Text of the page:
What’s in a Sample? The Importance of the Pet Urinalysis

Medical or scientific researcherUrine isn’t very exciting to most people, but to your veterinarian it is fascinating. How much can you really learn from a urine sample? Keep reading to find out why your veterinarian thinks that the pet urinalysis is tops.

The Nitty Gritty of the Pet Urinalysis

We may recommend checking a urine sample on your pet because he or she is sick or displaying symptoms of a problem. Checking a urinalysis can also be an important part of wellness care and screening for any pets.

Not all urine samples are created equal, however. You may be wondering just how we obtain a urine sample from our pet patients. Sometimes it is easier than other times, however there are three main ways we get urine samples:

Free catch – A free catch sample is one that is naturally voided. You might be instructed to catch one at home by placing a clean container under your pet’s stream or using a special non-absorbent litter in a clean box. Obviously this type of sample is most subject to contamination by the outside world and lower part of the urinary tract.

Catheterization – Occasionally we will collect a sample by passing a sterile urinary catheter into your pet’s bladder. This is not always easy to accomplish, particularly in female pets.

Cystocentesis – Many times we are able to place a small needle directly into your pet’s urinary bladder to obtain a sample. This is considered the best way to get a sterile sample and is quick and simple to perform.

The sooner a urine sample is able to analyzed, the more accurate the results. If you are catching one at home, be sure to refrigerate the sample in an air-tight container until you can bring it in.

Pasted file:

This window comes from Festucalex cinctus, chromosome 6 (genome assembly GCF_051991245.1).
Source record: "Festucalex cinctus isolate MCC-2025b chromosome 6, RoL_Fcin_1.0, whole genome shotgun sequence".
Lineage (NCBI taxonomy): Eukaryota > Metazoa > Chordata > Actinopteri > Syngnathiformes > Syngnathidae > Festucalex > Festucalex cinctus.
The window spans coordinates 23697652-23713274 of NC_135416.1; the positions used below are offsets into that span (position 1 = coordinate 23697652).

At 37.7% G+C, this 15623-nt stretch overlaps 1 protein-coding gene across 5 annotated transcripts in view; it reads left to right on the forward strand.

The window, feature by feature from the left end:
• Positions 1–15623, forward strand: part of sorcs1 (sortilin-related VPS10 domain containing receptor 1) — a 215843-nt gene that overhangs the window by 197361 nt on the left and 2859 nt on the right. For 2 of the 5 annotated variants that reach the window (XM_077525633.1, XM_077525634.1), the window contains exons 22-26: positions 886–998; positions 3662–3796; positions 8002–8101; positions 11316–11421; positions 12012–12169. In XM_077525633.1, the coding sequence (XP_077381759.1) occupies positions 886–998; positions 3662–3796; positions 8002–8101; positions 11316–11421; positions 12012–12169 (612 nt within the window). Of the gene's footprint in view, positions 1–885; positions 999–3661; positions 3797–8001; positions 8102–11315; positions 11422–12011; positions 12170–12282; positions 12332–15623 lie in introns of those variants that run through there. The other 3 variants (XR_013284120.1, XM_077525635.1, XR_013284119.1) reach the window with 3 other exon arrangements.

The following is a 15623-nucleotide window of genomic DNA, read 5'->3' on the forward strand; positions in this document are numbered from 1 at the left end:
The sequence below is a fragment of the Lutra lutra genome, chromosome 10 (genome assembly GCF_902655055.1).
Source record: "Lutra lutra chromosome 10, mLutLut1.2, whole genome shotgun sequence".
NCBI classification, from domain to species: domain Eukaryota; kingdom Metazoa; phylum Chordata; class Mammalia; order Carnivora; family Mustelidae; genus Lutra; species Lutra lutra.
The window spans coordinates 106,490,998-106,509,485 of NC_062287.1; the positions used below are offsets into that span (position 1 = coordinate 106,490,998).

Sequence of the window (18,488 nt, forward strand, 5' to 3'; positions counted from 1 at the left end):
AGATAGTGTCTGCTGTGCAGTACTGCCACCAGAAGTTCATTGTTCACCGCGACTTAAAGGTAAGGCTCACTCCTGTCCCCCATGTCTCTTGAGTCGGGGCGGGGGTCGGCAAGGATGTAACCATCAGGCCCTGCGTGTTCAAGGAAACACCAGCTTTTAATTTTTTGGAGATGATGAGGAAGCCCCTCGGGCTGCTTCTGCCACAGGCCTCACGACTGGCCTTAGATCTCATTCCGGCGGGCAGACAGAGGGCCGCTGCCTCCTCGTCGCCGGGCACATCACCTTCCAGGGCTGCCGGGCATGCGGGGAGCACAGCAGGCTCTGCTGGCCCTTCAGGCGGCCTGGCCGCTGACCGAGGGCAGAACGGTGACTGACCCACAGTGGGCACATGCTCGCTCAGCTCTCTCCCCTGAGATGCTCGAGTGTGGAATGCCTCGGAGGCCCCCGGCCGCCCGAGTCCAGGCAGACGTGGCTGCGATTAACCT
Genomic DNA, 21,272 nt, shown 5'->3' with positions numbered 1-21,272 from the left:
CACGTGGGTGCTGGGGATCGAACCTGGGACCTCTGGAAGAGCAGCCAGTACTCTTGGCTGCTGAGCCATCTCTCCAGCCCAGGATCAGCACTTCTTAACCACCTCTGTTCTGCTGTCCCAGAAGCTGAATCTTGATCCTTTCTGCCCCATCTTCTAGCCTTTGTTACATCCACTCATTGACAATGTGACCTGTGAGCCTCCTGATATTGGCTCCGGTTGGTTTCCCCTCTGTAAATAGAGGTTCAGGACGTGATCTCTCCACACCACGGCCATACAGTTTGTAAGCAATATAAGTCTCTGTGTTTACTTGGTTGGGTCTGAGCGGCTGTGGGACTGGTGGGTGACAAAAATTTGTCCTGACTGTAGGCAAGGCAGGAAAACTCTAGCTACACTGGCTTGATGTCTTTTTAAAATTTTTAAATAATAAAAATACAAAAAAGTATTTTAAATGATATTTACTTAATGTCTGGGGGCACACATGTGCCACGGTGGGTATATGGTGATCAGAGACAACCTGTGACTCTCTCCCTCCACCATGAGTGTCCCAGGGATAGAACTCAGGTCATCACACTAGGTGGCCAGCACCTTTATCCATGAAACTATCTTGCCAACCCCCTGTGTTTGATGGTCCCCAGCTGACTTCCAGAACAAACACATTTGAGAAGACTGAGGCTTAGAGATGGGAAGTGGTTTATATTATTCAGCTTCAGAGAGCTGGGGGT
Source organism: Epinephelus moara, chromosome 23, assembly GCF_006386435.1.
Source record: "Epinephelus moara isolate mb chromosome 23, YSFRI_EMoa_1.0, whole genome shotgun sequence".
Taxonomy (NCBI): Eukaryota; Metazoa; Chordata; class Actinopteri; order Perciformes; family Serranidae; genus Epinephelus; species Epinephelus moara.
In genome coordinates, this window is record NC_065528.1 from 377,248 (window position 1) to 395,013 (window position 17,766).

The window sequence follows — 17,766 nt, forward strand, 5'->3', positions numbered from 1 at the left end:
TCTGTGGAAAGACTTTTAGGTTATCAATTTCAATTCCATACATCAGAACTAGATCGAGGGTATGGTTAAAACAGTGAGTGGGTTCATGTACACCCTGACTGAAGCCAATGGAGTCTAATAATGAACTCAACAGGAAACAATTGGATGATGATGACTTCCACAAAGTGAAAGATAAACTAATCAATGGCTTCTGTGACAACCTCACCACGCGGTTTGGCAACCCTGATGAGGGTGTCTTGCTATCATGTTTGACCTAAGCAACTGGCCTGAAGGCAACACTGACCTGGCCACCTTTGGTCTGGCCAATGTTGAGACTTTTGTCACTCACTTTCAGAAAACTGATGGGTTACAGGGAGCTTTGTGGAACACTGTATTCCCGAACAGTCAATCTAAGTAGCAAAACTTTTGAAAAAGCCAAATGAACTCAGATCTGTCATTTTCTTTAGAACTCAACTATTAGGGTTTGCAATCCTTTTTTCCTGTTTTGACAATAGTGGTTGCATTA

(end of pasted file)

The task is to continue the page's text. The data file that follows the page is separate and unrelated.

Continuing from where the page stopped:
A Wealth of Information

So, it’s just pee, right? Actually, we can learn a lot from a pet urinalysis. There are three main parts to a urinalysis, including the overall assessment, the chemical analysis, and the sediment.

During the overall assessment, we look at the sample for its color, turbidity, and concentration (also called specific gravity). Normal urine should be mostly clear and yellowish. Increased cloudiness can indicate infection, while a red or brown color may suggest blood. The concentration of the urine can tell us about how the kidneys are functioning.

The chemical analysis portion of the pet urinalysis uses a small dipstick with several test pads to evaluate the urine for different characteristics. Common things tested include:

  • The urine pH
  • Protein (high levels can be abnormal)
  • Glucose (often seen in diabetic pets)
  • Ketones (seen in sick, starving, or some diabetic pets)
  • Bilirubin (sometimes seen in pets with liver or blood disorders)
  • Blood (can indicate infection, bladder stones, trauma, or blood clotting disorders)
  • Nitrites (sometimes seen with bacterial infections)

The sediment exam is a microscopic examination of the particulate matter in the urine that settles out after it is spun at a high speed in a centrifuge. Sometimes a stain is used to help highlight things. During our sediment exam, we might notice:

  • Red blood cells (often seen with infection, irritation, or tumors)
  • White blood cells (can be seen with infection and inflammation)
  • Bacteria (not normal in a sterile urine sample)
  • Crystals (mineral deposits in the urine)
  • Epithelial cells (cells from the lining of the urinary tract)

Sometimes we see other things during a urine examination such as parasite eggs or casts from the kidney tubules that can also help us with a diagnosis.

Your pet’s urinalysis gives valuable insight for us about the kidneys, bladder, liver, and many other organs. It can be one of the first hints there is a problem, or with the help of other diagnostics, help us to determine a diagnosis and prognosis.

The urinalysis is an important part of any pet’s care, and we hope that you can now join us at Beverly Hills Veterinary Associates in admiring what a truly useful tool it is.